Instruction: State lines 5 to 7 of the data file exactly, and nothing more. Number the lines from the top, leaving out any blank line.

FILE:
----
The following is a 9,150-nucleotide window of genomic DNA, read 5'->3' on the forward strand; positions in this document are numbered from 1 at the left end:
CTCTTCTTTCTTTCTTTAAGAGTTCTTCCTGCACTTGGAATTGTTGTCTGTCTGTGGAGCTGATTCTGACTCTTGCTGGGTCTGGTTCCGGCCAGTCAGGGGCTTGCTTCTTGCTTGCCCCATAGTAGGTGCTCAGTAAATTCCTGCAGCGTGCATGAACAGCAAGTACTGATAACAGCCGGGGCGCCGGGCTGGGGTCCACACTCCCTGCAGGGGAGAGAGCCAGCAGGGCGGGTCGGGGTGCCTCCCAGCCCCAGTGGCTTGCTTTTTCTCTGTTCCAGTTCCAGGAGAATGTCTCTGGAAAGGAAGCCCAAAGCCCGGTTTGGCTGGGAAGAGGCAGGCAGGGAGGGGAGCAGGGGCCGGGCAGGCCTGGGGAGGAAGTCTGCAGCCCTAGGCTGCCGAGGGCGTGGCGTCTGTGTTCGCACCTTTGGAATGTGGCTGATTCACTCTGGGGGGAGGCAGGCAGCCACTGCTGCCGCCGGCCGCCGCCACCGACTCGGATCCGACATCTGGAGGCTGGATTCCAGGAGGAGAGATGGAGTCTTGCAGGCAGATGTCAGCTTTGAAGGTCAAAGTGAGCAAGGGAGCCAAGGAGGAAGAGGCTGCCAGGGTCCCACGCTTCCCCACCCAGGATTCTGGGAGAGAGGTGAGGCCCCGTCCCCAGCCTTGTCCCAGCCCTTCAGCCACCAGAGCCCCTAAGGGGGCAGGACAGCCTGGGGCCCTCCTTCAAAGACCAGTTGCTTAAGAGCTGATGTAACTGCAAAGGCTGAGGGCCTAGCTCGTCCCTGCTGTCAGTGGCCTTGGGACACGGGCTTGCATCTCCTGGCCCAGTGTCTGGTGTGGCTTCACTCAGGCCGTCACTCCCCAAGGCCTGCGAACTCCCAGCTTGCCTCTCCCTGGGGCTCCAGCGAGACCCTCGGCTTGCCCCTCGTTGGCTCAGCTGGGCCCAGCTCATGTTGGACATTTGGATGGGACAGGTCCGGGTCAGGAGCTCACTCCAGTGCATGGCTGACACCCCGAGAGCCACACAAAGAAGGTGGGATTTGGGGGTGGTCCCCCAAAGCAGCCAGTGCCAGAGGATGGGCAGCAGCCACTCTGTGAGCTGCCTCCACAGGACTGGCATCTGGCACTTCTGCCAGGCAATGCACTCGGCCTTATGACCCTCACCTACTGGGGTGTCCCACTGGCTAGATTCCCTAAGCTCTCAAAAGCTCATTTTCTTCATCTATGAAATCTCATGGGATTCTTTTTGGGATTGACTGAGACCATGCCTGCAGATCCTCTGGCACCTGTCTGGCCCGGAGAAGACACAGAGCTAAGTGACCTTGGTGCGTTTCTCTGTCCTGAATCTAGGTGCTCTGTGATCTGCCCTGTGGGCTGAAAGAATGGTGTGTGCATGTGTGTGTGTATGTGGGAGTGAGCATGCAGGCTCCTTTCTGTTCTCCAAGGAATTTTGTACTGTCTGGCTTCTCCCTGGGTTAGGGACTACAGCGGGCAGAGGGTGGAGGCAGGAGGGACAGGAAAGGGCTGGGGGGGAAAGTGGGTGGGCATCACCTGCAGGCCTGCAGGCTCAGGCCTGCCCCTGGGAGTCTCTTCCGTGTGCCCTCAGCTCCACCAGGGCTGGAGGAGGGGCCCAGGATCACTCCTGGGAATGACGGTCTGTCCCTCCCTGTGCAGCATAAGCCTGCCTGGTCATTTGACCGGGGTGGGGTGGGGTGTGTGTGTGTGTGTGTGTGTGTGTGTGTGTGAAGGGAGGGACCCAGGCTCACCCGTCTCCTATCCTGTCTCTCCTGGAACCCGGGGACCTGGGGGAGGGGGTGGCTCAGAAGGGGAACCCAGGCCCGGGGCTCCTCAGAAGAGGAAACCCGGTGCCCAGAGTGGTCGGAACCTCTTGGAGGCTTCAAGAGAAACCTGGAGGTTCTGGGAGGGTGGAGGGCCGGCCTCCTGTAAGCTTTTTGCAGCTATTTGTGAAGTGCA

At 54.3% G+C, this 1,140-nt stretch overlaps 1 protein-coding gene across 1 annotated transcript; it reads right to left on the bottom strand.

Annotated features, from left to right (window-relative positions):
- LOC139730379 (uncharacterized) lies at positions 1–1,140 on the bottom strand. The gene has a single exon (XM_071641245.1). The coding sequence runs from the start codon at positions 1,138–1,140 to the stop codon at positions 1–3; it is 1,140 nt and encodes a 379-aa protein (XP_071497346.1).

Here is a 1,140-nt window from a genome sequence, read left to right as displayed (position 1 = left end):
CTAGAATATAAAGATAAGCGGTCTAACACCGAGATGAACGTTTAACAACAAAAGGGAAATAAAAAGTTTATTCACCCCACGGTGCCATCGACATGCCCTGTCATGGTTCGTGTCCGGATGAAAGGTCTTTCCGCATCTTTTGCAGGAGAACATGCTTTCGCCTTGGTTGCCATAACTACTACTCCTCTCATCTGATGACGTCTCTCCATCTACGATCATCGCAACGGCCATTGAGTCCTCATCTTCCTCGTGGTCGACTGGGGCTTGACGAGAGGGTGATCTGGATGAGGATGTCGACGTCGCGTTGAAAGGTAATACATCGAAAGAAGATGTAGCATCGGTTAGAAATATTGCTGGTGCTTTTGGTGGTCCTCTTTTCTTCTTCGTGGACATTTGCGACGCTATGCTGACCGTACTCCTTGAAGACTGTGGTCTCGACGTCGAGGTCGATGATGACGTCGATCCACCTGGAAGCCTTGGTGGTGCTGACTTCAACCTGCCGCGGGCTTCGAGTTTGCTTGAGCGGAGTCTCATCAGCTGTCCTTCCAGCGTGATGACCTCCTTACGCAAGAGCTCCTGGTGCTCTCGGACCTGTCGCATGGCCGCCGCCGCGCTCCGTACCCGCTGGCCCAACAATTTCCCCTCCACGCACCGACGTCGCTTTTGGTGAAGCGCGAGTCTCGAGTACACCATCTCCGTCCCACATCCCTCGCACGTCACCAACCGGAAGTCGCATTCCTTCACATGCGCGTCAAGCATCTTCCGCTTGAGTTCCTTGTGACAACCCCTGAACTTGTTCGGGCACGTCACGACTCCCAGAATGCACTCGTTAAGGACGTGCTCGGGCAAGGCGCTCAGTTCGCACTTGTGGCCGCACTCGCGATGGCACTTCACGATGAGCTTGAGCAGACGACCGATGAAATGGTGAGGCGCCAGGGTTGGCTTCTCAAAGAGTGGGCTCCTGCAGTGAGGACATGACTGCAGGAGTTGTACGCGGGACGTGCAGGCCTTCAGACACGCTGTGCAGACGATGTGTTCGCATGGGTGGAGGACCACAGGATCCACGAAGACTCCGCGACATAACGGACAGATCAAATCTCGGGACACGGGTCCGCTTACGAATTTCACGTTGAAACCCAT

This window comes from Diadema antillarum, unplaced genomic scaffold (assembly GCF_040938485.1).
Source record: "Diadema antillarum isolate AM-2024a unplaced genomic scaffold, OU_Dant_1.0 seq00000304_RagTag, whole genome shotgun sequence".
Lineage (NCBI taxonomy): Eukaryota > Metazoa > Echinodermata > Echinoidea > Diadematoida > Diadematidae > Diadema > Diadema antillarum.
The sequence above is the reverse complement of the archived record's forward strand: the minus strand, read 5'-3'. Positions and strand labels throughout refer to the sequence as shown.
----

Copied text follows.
- LOC139730379 (uncharacterized) lies at positions 1–1,140 on the bottom strand. The gene has a single exon (XM_071641245.1). The coding sequence runs from the start codon at positions 1,138–1,140 to the stop codon at positions 1–3; it is 1,140 nt and encodes a 379-aa protein (XP_071497346.1).

Here is a 1,140-nt window from a genome sequence, read left to right as displayed (position 1 = left end):
CTAGAATATAAAGATAAGCGGTCTAACACCGAGATGAACGTTTAACAACAAAAGGGAAATAAAAAGTTTATTCACCCCACGGTGCCATCGACATGCCCTGTCATGGTTCGTGTCCGGATGAAAGGTCTTTCCGCATCTTTTGCAGGAGAACATGCTTTCGCCTTGGTTGCCATAACTACTACTCCTCTCATCTGATGACGTCTCTCCATCTACGATCATCGCAACGGCCATTGAGTCCTCATCTTCCTCGTGGTCGACTGGGGCTTGACGAGAGGGTGATCTGGATGAGGATGTCGACGTCGCGTTGAAAGGTAATACATCGAAAGAAGATGTAGCATCGGTTAGAAATATTGCTGGTGCTTTTGGTGGTCCTCTTTTCTTCTTCGTGGACATTTGCGACGCTATGCTGACCGTACTCCTTGAAGACTGTGGTCTCGACGTCGAGGTCGATGATGACGTCGATCCACCTGGAAGCCTTGGTGGTGCTGACTTCAACCTGCCGCGGGCTTCGAGTTTGCTTGAGCGGAGTCTCATCAGCTGTCCTTCCAGCGTGATGACCTCCTTACGCAAGAGCTCCTGGTGCTCTCGGACCTGTCGCATGGCCGCCGCCGCGCTCCGTACCCGCTGGCCCAACAATTTCCCCTCCACGCACCGACGTCGCTTTTGGTGAAGCGCGAGTCTCGAGTACACCATCTCCGTCCCACATCCCTCGCACGTCACCAACCGGAAGTCGCATTCCTTCACATGCGCGTCAAGCATCTTCCGCTTGAGTTCCTTGTGACAACCCCTGAACTTGTTCGGGCACGTCACGACTCCCAGAATGCACTCGTTAAGGACGTGCTCGGGCAAGGCGCTCAGTTCGCACTTGTGGCCGCACTCGCGATGGCACTTCACGATGAGCTTGAGCAGACGACCGATGAAATGGTGAGGCGCCAGGGTTGGCTTCTCAAAGAGTGGGCTCCTGCAGTGAGGACATGACTGCAGGAGTTGTACGCGGGACGTGCAGGCCTTCAGACACGCTGTGCAGACGATGTGTTCGCATGGGTGGAGGACCACAGGATCCACGAAGACTCCGCGACATAACGGACAGATCAAATCTCGGGACACGGGTCCGCTTACGAATTTCACGTTGAAACCCAT